Studies haven’t been conducted of the overall economic impact of Mississippi State Parks. But there are some things that can’t be measured in dollars, and the recreational value of the 28 state parks covering 23,467 acres is one of those.
The state’s Web site for the parks, www.mdwpf.gov/parks.asp, says, “Visit any of Mississippi’s 28 state parks and uncover some of the best vacation spots in the world. Whether it’s winding your way down a nature trail or relaxing by an open fire, state parks are some of Mississippi’s best-kept secrets.”
Actually, though, the word is out. Last year there were 4.2 million visits to state parks. The state has a population of about 2.4 million.
“We have more visitors every year than we have population in the state. We only have about 2.4 million people in the state of Mississippi,” said Kelly Mitchell, northern district manager, Mississippi Department of Wildlife, Fisheries and Parks (MDWFP). “So, many of those visitors must be from out of state.” A little less than 10% of visitors come from out of state.
State parks saw a surge of visitors in late 2001 and in 2002 as visitors shunned air travel and were more likely to vacation close to home. Mitchell said that trend tends to be flattening out. But the overall trend towards the popularity of outdoor recreation and eco tourism continues to increase.
“Eco tourism is on the rise nationwide,” Mitchell said. “We’re one of the last places to really move in that direction, but it is a direction we are moving in. We are such a rural state that it really hasn’t been the big issue it has been in more urban areas. We are seeing a large influx of visitors from states that haven’t taken the proactive measures Mississippi has to acquire land and preserve it. We have big movements of people coming in from Louisiana and Alabama.”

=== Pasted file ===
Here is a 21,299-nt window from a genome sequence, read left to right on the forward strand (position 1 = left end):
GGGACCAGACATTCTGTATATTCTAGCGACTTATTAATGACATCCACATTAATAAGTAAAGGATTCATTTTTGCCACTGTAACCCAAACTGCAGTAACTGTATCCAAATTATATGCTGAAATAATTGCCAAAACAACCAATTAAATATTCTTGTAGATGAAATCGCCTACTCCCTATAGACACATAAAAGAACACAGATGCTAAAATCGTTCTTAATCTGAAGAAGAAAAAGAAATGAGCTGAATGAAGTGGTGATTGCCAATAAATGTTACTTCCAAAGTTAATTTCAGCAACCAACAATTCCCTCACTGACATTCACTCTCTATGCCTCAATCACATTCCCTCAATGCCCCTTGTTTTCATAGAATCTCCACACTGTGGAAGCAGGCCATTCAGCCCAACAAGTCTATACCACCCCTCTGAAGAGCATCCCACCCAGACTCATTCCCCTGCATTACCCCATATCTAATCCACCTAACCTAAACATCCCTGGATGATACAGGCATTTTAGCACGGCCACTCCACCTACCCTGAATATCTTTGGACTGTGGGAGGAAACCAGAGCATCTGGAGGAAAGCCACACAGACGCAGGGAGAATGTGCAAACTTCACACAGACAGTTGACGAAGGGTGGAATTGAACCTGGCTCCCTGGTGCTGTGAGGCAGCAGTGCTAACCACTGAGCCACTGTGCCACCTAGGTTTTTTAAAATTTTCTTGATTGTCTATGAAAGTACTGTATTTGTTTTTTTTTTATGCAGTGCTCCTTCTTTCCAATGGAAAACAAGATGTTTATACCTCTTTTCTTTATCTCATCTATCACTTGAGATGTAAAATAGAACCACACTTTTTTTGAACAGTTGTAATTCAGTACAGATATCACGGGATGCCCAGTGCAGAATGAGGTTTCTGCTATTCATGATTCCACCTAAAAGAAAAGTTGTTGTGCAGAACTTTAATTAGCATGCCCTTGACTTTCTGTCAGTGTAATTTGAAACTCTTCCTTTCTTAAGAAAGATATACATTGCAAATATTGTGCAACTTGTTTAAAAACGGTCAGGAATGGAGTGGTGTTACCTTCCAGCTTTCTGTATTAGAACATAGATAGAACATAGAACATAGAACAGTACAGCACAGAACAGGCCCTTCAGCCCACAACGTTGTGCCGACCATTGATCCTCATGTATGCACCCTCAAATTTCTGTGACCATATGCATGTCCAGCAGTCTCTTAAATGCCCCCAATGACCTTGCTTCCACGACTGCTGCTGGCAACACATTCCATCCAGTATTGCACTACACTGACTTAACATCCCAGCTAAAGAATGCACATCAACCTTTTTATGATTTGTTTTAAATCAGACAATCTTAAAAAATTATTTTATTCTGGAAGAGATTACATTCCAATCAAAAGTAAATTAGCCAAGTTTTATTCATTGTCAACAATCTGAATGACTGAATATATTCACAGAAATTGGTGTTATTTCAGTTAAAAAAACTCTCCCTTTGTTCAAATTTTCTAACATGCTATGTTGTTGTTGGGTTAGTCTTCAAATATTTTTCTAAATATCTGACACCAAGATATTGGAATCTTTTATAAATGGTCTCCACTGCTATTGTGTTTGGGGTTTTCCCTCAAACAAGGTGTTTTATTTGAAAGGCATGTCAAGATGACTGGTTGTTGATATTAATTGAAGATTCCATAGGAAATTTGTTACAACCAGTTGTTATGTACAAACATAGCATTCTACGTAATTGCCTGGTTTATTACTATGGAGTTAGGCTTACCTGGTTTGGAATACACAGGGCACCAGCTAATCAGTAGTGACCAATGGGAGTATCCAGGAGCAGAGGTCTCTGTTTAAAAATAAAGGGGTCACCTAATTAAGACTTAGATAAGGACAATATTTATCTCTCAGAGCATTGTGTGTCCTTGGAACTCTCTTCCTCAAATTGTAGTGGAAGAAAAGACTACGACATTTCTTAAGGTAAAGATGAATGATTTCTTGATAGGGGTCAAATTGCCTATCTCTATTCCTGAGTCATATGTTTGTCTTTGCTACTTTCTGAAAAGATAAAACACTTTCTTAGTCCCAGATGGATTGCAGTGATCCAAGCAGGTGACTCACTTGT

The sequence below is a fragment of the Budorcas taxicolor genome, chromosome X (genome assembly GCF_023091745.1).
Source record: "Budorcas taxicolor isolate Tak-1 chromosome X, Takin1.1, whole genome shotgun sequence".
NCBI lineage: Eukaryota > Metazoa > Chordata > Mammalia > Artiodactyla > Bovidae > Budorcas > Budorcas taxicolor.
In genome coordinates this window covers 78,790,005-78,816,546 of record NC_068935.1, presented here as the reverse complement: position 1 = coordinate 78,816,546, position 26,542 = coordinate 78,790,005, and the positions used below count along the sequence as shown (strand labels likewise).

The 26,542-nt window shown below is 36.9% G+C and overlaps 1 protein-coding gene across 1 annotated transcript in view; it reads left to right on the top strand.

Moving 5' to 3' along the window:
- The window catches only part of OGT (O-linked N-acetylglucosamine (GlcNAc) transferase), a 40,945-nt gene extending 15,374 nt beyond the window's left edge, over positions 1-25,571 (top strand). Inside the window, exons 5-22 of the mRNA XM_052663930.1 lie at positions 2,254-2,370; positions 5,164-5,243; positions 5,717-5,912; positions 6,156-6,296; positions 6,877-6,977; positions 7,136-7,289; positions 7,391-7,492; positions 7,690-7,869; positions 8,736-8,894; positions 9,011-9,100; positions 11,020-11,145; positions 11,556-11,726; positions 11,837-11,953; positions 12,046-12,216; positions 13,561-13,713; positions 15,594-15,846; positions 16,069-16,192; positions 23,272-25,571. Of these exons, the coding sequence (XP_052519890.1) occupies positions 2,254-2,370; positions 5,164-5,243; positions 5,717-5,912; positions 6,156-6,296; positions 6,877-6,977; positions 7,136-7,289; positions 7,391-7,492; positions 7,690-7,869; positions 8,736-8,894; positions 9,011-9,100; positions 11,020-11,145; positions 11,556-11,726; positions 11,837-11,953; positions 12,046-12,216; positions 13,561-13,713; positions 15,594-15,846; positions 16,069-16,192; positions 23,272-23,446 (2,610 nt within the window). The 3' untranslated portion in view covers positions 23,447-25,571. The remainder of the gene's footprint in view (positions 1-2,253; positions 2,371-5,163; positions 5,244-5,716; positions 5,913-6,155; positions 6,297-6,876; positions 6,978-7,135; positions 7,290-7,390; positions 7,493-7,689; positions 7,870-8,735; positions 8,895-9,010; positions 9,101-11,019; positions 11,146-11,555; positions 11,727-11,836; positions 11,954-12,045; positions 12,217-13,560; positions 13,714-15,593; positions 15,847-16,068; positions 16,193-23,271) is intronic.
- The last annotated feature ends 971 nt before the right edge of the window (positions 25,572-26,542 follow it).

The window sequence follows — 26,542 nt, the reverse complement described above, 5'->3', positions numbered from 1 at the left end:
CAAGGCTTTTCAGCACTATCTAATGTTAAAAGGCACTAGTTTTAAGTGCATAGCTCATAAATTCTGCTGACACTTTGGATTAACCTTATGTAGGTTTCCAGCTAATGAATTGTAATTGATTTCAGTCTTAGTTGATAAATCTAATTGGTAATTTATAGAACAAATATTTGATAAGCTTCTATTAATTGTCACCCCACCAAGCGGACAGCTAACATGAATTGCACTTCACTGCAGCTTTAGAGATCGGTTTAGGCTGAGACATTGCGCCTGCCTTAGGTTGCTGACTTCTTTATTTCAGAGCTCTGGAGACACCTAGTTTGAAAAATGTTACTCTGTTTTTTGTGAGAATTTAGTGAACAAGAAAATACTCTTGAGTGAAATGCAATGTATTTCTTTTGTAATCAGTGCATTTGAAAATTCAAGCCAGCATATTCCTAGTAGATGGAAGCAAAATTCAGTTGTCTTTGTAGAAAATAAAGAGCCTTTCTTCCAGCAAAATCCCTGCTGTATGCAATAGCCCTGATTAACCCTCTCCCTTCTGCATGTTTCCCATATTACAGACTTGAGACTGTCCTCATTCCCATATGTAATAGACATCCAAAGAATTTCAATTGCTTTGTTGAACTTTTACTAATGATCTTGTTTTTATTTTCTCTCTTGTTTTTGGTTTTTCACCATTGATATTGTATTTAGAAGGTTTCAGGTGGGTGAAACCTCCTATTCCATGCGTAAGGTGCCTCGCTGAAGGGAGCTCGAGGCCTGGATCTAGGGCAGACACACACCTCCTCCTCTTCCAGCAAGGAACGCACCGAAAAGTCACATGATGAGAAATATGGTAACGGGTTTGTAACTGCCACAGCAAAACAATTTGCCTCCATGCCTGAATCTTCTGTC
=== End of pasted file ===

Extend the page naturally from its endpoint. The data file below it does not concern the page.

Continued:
Another trend is towards using Mississippi State Park facilities for business meetings. Mitchell said there is a migration towards rural areas for business meetings because there are fewer distractions, less traffic congestion and recreational opportunities. Another thing business meeting planners like is “one-stop shopping.”
“We have the meeting facilities and food service, and can do everything you need without having to leave,” Mitchell said. “The only real problem we have is that we don’t have facilities that are large enough for all of the requests that are coming in.”
The largest meeting facility for state parks is the Livingston Performing Arts and Media Center located off 1-20 at Roosevelt State Park in Morton. The center has theater seating for 600 people with a lobby, public restrooms, auditorium, sound and light production rooms and dressing rooms. The professional stage has a 3,200-square-foot wooden floor with a 50-foot curtain opening.
The facility has radio and television production capacity in conjunction with the Mississippi Educational Television Network and Mississippi Public Radio. Worldwide teleconferencing is available at the park that also has overnight lodge rooms, cabins, campgrounds and group camps. Alfreda Lodge can accommodate 300 people for meetings and banquets.